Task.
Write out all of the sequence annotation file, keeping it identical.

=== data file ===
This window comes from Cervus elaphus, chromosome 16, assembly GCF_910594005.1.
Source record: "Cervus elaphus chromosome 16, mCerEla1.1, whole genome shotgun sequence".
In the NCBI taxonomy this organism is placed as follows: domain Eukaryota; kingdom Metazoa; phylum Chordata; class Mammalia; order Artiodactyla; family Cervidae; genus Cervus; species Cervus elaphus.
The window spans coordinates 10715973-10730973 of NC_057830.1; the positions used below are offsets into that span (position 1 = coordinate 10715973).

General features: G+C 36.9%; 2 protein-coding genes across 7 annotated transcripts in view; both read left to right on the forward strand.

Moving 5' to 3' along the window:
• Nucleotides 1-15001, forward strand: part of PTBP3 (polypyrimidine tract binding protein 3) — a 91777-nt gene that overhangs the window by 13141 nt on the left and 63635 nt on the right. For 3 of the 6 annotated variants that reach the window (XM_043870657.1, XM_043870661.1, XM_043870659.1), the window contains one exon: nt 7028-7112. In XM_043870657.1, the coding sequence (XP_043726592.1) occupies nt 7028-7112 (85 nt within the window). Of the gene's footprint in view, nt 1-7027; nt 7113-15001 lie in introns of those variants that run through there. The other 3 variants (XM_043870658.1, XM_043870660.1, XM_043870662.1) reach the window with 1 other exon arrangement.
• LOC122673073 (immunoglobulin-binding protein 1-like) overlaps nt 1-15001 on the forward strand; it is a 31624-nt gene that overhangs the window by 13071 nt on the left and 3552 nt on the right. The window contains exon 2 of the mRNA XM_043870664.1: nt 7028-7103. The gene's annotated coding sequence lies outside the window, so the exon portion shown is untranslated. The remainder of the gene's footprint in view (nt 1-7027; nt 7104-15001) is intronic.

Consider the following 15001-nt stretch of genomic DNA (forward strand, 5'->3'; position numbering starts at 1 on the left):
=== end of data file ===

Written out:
This window comes from Cervus elaphus, chromosome 16, assembly GCF_910594005.1.
Source record: "Cervus elaphus chromosome 16, mCerEla1.1, whole genome shotgun sequence".
In the NCBI taxonomy this organism is placed as follows: domain Eukaryota; kingdom Metazoa; phylum Chordata; class Mammalia; order Artiodactyla; family Cervidae; genus Cervus; species Cervus elaphus.
The window spans coordinates 10715973-10730973 of NC_057830.1; the positions used below are offsets into that span (position 1 = coordinate 10715973).

General features: G+C 36.9%; 2 protein-coding genes across 7 annotated transcripts in view; both read left to right on the forward strand.

Moving 5' to 3' along the window:
• Nucleotides 1-15001, forward strand: part of PTBP3 (polypyrimidine tract binding protein 3) — a 91777-nt gene that overhangs the window by 13141 nt on the left and 63635 nt on the right. For 3 of the 6 annotated variants that reach the window (XM_043870657.1, XM_043870661.1, XM_043870659.1), the window contains one exon: nt 7028-7112. In XM_043870657.1, the coding sequence (XP_043726592.1) occupies nt 7028-7112 (85 nt within the window). Of the gene's footprint in view, nt 1-7027; nt 7113-15001 lie in introns of those variants that run through there. The other 3 variants (XM_043870658.1, XM_043870660.1, XM_043870662.1) reach the window with 1 other exon arrangement.
• LOC122673073 (immunoglobulin-binding protein 1-like) overlaps nt 1-15001 on the forward strand; it is a 31624-nt gene that overhangs the window by 13071 nt on the left and 3552 nt on the right. The window contains exon 2 of the mRNA XM_043870664.1: nt 7028-7103. The gene's annotated coding sequence lies outside the window, so the exon portion shown is untranslated. The remainder of the gene's footprint in view (nt 1-7027; nt 7104-15001) is intronic.

Consider the following 15001-nt stretch of genomic DNA (forward strand, 5'->3'; position numbering starts at 1 on the left):